The HLRS then set out to bring its demands and arguments for reform to the attention of legislators and opinion makers. To help them with this, the committee undertook some public opinion research. This was intended to address the concern that ‘the main obstacle [to law reform] is… the belief of politicians that they would become unpopular if they introduced law reform’.10 The ‘Report of a Survey on Homosexuality’ by the Faculty of Law at ANU gives the results of a survey of 100 Canberra men undertaken by students. Of the 24 questions, 13 related to homosexuality and found, among other things, that 68% of those interviewed favoured decriminalisation. The research team concluded that ‘one thing seems certain – the Canberra public in general is in favour of homosexual law reform’.11

The Society also published three issues of a newsletter which had a national mailing list of about 130. The newsletter provided updates on progress, details of the draft ordinance, reports of lobbying activities and it encouraged supporters of law reform to write to the Attorney-General, Members of Parliament (MPs) and parliamentary candidates.12 Members of the committee also took up the debate in public. Mautner wrote one of three articles for a Canberra Times series on law reform, while the journalist Peter Sekuless (who, if not a member of the HLRS, was certainly an active supporter) prepared the other two.13 In the vigorous debate in the paper’s letters column, which began after the formation of the Society was announced, both Mautner and Grieve participated, responding to criticisms of the decriminalisation position.14 Mautner also addressed the Humanist Society in Sydney on 23 October 1969 and circulated his speech to the press.15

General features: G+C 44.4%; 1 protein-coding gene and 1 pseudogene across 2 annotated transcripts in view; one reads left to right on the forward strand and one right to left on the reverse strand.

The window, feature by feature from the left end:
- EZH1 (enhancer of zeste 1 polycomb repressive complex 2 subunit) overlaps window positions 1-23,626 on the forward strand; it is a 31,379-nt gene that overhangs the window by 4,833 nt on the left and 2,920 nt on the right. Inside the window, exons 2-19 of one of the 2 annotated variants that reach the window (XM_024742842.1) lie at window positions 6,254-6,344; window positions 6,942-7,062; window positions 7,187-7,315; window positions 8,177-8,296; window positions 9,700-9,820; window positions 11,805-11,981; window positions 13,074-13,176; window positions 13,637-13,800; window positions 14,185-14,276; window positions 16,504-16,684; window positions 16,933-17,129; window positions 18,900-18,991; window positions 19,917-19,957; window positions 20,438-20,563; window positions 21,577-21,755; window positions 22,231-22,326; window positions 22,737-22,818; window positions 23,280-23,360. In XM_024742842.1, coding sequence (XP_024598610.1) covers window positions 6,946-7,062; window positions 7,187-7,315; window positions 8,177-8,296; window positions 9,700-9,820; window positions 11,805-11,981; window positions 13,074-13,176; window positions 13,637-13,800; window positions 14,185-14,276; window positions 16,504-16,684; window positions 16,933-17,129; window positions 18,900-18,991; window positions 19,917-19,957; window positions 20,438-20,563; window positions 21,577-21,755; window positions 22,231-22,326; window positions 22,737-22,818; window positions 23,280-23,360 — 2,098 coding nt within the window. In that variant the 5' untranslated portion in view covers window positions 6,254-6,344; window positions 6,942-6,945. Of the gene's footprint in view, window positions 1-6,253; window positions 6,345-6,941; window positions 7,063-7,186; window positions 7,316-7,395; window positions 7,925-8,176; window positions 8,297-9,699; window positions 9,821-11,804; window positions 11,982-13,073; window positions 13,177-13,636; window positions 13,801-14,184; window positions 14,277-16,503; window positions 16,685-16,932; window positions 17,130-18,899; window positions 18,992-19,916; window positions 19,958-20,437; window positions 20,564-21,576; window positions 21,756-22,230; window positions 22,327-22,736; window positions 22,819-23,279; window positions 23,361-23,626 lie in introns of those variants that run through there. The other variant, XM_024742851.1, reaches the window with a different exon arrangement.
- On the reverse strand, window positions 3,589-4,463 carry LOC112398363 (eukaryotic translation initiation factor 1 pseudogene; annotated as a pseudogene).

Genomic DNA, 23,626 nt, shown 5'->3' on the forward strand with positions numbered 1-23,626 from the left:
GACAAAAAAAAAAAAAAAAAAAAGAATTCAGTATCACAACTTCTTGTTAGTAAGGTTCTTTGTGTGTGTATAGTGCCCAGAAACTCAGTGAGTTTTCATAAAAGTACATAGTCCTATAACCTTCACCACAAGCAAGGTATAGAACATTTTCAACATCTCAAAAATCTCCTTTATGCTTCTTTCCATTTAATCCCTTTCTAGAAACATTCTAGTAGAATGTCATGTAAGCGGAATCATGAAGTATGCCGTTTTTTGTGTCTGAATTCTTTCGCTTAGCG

Even before they had completed work on the ordinance, members of the committee were able to report on their lobbying efforts. The second issue of the Newsletter listed those with whom the committee had consulted: the ACT Law Society, clergymen, members of the medical profession, members of the bench and the general public.16 Finally, sometime after forwarding the draft ordinance and associated papers, members of the committee met with the federal Attorney-General, Tom Hughes. This was a less than satisfactory experience. Hughes had clearly not read the submission and his adviser produced a string of ludicrous objections to the proposal along the lines of the Territory’s responsibility in loco parentis to the students at Duntroon military college.17

Aside from these activities by the HLRS, its committee and its members, the Society operated as a lightning rod for all those concerned with the issue of homosexual law reform. It was assisted in this by prominent articles by Don Aitkin in the Canberra Times, Henry Mayer in the Australian and Michael Richardson in the Age.18 All three writers spoke out strongly in favour of homosexual law reform, marshalling the by-then familiar range of liberal arguments. All reported the work of the HLRS and (except for Richardson) provided a contact address. The result was a wave of letters to the HLRS from people praising its efforts, offering support and proposing to set up branches or similar organisations in other cities. Although the committee’s view was that the state-based nature of anti-homosexual legislation made a national organisation impracticable,19 it offered considerable support to those interstate who expressed interest in organising similar groups locally. In Melbourne, Sydney and Adelaide, the committee provided a list of names and addresses to potential organisers.20 In Melbourne, people who had written to the HLRS met in October 1969. Carl Reinganum, a member of the Humanist Society who was present at this meeting, suggests that nothing came of it – that it petered out or was overtaken by events.21